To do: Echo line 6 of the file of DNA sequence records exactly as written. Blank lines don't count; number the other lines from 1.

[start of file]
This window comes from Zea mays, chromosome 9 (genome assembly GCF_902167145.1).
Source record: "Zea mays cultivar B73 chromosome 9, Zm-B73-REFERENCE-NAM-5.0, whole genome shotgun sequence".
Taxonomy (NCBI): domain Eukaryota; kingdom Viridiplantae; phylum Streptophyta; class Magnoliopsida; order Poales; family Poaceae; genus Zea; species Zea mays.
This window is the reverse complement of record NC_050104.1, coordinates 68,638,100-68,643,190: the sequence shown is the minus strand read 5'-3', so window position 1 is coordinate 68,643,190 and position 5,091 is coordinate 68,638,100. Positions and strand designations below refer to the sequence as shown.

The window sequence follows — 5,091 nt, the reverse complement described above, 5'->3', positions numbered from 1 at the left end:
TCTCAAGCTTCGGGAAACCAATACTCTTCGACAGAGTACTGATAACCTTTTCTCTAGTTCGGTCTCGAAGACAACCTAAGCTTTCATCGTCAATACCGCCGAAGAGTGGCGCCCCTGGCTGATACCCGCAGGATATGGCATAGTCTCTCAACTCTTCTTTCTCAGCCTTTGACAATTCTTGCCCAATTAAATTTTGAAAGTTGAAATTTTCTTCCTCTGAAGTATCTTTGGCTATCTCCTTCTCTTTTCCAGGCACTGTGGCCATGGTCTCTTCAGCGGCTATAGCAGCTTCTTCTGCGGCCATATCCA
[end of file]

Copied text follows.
TCTCAAGCTTCGGGAAACCAATACTCTTCGACAGAGTACTGATAACCTTTTCTCTAGTTCGGTCTCGAAGACAACCTAAGCTTTCATCGTCAATACCGCCGAAGAGTGGCGCCCCTGGCTGATACCCGCAGGATATGGCATAGTCTCTCAACTCTTCTTTCTCAGCCTTTGACAATTCTTGCCCAATTAAATTTTGAAAGTTGAAATTTTCTTCCTCTGAAGTATCTTTGGCTATCTCCTTCTCTTTTCCAGGCACTGTGGCCATGGTCTCTTCAGCGGCTATAGCAGCTTCTTCTGCGGCCATATCCA